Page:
Lost in translation: Patients more likely to die, have serious outcomes when their physicians don’t speak their preferred language

Serious study and implications. During my experience as a cancer patient, I often reflected on how hard it must be for patients with weaker language skills, education and income:

Patients treated by physicians who speak their own language are healthier and less likely to die while in hospital, according to a new study led by Ottawa researchers.

The study, published in the Canadian Medical Association Journal, showed significant differences in outcomes among frail, older patients who were treated by a physician in their own language, compared to those who were not.

Francophones treated by a French-speaking physician had a 24 per cent lower chance of death than those who received care from a non-French-speaking doctor, according to the study. They also had shorter hospital stays and had a 36 per cent lower chance of adverse events, such as falls, while in hospital.

For patients whose first language was neither English nor French, known as allophones, the impact was stark. This group had a 54 per cent lower chance of death when treated by a physician in their own language and a 74 per cent lower chance of hospital-related harms, according to the research.

But fewer than two per cent of allophones and fewer than half of the Francophones in the study received physician care in their own language.

Co-author Dr. Peter Tanuseputro, a physician-scientist at The Ottawa Hospital, Institute du Savior Montfort, Bruyere Research Institute and The Ottawa Hospital, called the findings staggering.

“It’s clearly easier to convey important information about your health in your primary language. Regardless, the more than doubling in odds of serious harms, including death, for patients receiving care in a different language is eye-opening.”

Tanuseputro said the research underscores why it is important for hospitals to pay attention to the language patients speak as well as the languages physicians and other health workers speak.

The findings are likely to resonate in Ottawa and Eastern Ontario, where the Franco-Ontarian community rallied to save Montfort hospital after the Ontario government announced plans to close it in 1997. The battle, won after five years of political activism and legal fights, galvanized the community. Today, Montfort is a Francophone university health institution that provides care in both languages and has a research institute.

Still, Tanuseputro noted that the majority of Franco-Ontarians studied did not get health services in French.

The study’s lead author, Emily Seale, a medical student at the University of Ottawa and Institut du Savoir Montfort, said more must be done to make sure patients are heard and understood by referring them to physicians who speak the same language or by using interpreter services.

“This is not only good patient-centred care, but our research shows that there are grave health consequences when it doesn’t happen.”

Dr. Sharon Johnston, scientific director and associate VP research at the Institut du Savoir Montfort said the study is important because: “(it) helps us quantify the risk of greater harm faced by patients who cannot receive medical care in their preferred language. Understanding and addressing this issue, particularly for our francophone community in Eastern Ottawa and Ontario, is a key part of the mission of Hôpital Montfort and l’Institut du Savoir Montfort.”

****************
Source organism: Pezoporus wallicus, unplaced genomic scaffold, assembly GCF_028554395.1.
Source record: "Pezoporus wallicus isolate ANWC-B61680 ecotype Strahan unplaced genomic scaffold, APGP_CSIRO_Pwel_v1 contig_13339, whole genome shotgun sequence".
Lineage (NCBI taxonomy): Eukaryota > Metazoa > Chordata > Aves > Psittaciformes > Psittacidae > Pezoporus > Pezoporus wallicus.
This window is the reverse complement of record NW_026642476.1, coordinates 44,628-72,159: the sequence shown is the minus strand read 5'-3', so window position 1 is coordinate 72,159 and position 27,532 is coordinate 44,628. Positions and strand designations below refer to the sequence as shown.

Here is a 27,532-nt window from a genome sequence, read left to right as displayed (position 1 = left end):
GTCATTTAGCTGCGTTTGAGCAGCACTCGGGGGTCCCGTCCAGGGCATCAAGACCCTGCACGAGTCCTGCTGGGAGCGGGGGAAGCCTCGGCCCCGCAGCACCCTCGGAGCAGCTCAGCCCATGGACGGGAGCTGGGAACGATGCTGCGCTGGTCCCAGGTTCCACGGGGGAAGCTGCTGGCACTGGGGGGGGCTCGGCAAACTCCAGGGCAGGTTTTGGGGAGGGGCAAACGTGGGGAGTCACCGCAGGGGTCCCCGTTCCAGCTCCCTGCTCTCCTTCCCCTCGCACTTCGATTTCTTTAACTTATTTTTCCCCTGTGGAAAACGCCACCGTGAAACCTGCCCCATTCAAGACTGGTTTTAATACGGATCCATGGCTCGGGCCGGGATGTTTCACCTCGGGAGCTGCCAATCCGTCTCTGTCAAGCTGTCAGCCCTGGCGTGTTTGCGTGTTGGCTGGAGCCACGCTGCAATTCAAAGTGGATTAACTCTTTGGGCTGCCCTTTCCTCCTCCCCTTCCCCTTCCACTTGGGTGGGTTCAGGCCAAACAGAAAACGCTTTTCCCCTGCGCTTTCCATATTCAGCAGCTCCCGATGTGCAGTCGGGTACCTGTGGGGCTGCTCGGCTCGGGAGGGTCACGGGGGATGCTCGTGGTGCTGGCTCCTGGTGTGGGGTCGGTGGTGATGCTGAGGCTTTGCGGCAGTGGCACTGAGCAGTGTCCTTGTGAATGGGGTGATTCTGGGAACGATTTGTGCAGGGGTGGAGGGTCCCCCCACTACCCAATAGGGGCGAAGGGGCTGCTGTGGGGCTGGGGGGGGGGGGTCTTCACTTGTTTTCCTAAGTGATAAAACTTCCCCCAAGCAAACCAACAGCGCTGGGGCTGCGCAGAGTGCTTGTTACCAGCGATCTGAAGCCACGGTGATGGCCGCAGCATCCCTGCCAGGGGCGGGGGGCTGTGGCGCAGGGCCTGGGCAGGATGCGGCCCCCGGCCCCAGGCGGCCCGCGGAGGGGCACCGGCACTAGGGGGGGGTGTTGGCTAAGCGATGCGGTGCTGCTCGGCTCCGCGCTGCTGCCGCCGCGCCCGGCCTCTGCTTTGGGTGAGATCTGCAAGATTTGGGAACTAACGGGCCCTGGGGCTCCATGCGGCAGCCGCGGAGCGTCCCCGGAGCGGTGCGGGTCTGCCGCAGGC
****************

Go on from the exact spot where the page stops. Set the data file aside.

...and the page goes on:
The researchers relied partly on data from home care services, which keeps track of patients’ first languages.

They studied more than 189,000 adult home care recipients who had been admitted to hospital between April 2010 and March 2018. They compared patients who received care from a physician in their primary language and those who received care in a different language.

Most of the home care recipients in the study spoke English. Thirteen per cent spoke French and 2.7 per cent spoke another language.

Just over half of the physicians in the study spoke only English and the remainder were multilingual. While 44 per cent of Francophones received care primarily from French-speaking physicians, only 1.6 per cent of allophones received most of their care from physicians who spoke their primary language or one they could understand.

Tanuseputro said, in his own experience, making attempts to find a physician who can provide care in a patient’s language, or translation services, is not always a priority in a busy hospital.

“I am guilty of this too. What our study shows is that there are risks and consequences if you don’t do that.”

Among other suggestions, Tanuseputro said teams of physicians should consider a patient’s language and find someone better able to communicate with the patient. And translation services should be used, even if it takes time.

He also said hospitals should assess patients to understand how well they understand English. If they can’t, hospitals should have interpretive services or multi-lingual family available.

While the study looked at home care patients who were in hospital between 2010 and 2018, Tanuseputro said the situation may well have worsened during periods of the pandemic when family members were generally kept out of the hospital and unable to help interpret.

The study can be found at: https://www.cmaj.ca/lookup/doi/10.1503/cmaj.212155

Source: Lost in translation: Patients more likely to die, have serious outcomes when their physicians don’t speak their preferred language

About Andrew
Andrew blogs and tweets public policy issues, particularly the relationship between the political and bureaucratic levels, citizenship and multiculturalism. His latest book, Policy Arrogance or Innocent Bias, recounts his experience as a senior public servant in this area.

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